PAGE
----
AP Capstone Diploma Program Challenges Students

Photo+by+Karin+Juhl%0A%0AMr.+David+Schmitt%2C+far+right%2C+works+with+students+in+his+AP+Seminar+class.

Photo by Karin Juhl Mr. David Schmitt, far right, works with students in his AP Seminar class.

Karin Juhl

Two rigorous courses offered at CHS are AP Seminar and AP Research, and they are very different from many other Advanced Placement classes.

“Instead of teaching specific subject knowledge, AP Seminar and AP Research use an interdisciplinary approach to develop the critical thinking, research, collaboration, time management and presentation skills students need for college-level work,” according to the College Board, the non-profit organization that oversees the AP Program.

These courses help students learn how to complete a research project, write an academic paper and give a presentation of their findings.

“I think students should take AP Seminar and Research because they help students develop skills that can be useful beyond high school and outside of the classroom, whether that be in higher education and in the workplace,” said Mr. David Schmitt, who teaches these classes.

     The first class a student takes is AP Seminar, in which students look at a variety of subjects, write research papers and essays, and create presentations both individually and in a group.

     AP Research is taken after AP Seminar. In AP Research students build on what they learned by exploring a problem or issue of their choosing. Students plan and conduct their own research over the course of the year and write a paper and create a presentation at the end to present their findings.

Junior Jenna Christenson is currently working on her AP Research project about LGBTQ+ representation in the media. She and the rest of her class have finished the planning stage and are currently working on creating surveys to send out to high school students in order to collect data.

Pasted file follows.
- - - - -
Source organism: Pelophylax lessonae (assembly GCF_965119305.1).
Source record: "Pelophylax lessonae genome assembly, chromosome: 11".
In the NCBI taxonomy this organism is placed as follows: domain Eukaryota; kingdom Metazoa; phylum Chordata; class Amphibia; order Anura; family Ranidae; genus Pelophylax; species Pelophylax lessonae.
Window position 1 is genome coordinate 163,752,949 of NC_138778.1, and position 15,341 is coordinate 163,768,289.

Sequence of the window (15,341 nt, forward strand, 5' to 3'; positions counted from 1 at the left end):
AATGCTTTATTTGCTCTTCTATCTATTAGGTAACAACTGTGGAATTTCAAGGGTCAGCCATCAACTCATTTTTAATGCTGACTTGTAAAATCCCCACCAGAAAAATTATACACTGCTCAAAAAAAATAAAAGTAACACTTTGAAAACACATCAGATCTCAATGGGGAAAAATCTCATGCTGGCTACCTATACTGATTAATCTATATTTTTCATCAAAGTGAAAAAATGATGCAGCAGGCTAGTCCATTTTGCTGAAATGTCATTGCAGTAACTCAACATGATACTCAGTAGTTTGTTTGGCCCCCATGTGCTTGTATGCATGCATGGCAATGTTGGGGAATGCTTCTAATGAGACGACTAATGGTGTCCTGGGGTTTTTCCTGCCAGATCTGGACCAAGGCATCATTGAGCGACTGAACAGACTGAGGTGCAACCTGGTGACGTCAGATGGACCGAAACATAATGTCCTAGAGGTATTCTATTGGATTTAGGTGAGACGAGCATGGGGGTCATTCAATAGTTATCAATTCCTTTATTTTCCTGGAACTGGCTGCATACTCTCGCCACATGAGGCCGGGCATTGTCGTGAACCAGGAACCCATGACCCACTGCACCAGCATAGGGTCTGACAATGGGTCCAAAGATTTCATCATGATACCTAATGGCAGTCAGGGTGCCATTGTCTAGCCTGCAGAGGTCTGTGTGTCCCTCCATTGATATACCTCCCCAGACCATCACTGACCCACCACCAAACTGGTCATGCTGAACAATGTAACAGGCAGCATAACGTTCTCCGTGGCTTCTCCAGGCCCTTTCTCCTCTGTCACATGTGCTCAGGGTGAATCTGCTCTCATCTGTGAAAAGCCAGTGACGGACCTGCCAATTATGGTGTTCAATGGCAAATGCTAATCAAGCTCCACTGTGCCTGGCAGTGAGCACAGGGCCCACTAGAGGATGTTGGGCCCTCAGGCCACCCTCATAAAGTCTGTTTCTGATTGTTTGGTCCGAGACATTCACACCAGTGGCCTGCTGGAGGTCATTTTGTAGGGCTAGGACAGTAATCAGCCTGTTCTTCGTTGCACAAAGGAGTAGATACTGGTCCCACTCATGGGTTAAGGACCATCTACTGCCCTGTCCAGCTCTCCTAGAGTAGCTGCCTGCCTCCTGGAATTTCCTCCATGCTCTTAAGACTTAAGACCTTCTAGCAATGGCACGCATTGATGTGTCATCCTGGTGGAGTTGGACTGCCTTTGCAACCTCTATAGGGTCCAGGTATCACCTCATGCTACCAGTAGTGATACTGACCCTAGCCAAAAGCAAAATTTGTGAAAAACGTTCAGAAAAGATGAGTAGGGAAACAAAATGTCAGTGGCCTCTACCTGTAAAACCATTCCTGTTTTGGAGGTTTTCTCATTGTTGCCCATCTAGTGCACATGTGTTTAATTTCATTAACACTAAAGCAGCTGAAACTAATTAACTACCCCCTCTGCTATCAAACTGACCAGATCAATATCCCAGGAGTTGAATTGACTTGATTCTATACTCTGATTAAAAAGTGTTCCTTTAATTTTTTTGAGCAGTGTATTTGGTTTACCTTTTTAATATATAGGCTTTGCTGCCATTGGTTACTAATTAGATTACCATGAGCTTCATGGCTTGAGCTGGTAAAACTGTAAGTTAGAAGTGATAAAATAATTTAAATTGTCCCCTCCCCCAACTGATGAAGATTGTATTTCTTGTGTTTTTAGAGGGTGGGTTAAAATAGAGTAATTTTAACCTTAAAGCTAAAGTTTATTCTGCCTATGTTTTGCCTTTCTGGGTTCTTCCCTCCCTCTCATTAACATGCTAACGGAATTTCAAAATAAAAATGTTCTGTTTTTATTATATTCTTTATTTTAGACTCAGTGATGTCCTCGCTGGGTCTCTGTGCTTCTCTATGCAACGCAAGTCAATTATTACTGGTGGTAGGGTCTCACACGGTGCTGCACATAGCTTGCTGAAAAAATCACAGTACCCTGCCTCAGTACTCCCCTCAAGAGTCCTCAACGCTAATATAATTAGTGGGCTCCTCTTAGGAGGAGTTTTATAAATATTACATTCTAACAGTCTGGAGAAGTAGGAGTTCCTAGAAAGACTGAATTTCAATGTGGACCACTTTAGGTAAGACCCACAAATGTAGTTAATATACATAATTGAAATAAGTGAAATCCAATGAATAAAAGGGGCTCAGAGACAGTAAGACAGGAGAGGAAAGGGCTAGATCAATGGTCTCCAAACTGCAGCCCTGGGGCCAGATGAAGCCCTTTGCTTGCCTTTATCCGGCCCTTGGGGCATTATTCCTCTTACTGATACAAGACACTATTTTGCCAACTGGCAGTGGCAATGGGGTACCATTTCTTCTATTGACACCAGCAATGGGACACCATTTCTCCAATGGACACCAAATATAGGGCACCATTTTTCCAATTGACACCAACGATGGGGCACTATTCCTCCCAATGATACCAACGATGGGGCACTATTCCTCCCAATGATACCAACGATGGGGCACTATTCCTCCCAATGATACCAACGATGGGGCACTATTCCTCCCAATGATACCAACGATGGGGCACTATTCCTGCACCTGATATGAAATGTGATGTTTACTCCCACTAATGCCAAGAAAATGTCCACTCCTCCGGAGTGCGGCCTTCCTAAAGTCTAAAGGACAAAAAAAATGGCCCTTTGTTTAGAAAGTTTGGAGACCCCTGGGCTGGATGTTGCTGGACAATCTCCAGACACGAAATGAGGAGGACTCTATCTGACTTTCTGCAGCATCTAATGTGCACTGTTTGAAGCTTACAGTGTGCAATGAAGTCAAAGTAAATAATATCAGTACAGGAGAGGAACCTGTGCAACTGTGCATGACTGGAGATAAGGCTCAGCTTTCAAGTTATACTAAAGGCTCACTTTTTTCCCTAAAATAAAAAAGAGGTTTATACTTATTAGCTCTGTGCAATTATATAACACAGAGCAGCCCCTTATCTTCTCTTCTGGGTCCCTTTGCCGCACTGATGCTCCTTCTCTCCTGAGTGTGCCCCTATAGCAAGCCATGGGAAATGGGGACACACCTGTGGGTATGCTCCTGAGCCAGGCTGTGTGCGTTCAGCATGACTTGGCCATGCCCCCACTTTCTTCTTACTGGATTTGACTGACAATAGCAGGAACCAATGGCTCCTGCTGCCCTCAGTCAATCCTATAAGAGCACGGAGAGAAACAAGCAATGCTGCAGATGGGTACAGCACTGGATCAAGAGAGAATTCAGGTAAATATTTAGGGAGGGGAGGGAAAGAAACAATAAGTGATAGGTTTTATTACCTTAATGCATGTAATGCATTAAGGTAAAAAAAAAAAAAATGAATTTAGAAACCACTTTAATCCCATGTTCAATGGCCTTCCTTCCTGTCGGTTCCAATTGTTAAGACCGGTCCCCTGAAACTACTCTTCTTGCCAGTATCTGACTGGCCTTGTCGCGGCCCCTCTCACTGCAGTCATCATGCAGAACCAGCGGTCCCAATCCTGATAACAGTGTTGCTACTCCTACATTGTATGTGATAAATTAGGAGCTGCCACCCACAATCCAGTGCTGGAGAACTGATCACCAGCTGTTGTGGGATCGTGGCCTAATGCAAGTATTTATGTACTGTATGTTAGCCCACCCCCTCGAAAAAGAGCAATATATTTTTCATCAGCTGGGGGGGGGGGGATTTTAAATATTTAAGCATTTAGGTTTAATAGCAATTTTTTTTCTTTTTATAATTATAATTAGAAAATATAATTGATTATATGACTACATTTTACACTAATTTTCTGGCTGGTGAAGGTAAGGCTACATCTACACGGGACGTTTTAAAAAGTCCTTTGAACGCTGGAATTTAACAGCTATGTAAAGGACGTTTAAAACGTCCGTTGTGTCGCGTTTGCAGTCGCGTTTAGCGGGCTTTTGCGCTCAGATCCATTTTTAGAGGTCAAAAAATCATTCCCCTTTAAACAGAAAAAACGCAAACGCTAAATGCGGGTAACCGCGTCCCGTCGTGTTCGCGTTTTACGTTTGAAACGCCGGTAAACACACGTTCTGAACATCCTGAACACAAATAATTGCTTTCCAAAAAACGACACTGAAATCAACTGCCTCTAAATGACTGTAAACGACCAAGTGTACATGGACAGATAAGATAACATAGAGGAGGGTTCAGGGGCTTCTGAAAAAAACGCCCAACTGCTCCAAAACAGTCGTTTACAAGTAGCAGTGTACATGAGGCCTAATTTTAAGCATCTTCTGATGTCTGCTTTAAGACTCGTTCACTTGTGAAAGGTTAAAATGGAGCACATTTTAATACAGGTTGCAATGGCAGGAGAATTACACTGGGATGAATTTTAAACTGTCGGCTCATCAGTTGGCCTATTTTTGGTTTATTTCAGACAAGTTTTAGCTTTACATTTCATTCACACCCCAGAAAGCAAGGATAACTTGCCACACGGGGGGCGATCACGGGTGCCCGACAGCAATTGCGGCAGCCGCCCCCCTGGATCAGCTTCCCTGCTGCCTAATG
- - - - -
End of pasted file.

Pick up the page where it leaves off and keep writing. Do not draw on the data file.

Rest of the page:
Christenson said, “I took AP Seminar and Research mainly so I could work towards earning the AP Capstone Diploma.”

Also based on the AP Seminar and Research courses is the AP Capstone Program. This program rewards students who have completed the AP Seminar and AP Research classes as well as other AP classes throughout high school.

To receive the AP Capstone Diploma, a student must earn a 3 or higher on the AP Seminar and AP Research tests as well as at least a 3 on four other AP exams. If a student doesn’t earn 4 additional AP credits but still passes the AP Seminar and AP Research tests, the student will earn the AP Seminar and Research Certificate.

Scoring for AP Seminar and AP Research are also very different from other AP courses.

In AP Seminar, there are three parts to a student’s AP score: Performance Task 1, Performance Task 2 and the End-of-Course Exam.

The End-of-Course Exam is like the normal end of the year AP exams for other AP courses. On this exam students demonstrate how to evaluate the validity of someone else’s argument as well as create their own strong argument.

In Performance Task 1, students form groups of three to five and come up with their research topic together. Then, each member writes an individual research paper about the topic. After every group member has written their paper, they come together and create a presentation using all of their information.

In Performance Task 2, students individually write an argumentative

research paper and give a presentation about another topic or issue that interests them. In both performance tasks, the papers are graded by the College Board, and the presentations are graded by the teacher.

In AP Research, students spend the whole year conducting their own research and, near the end of the year, write a research paper and give a presentation based on their findings. Similar to AP Seminar, the paper is scored by the College Board and the presentation is scored by the teacher.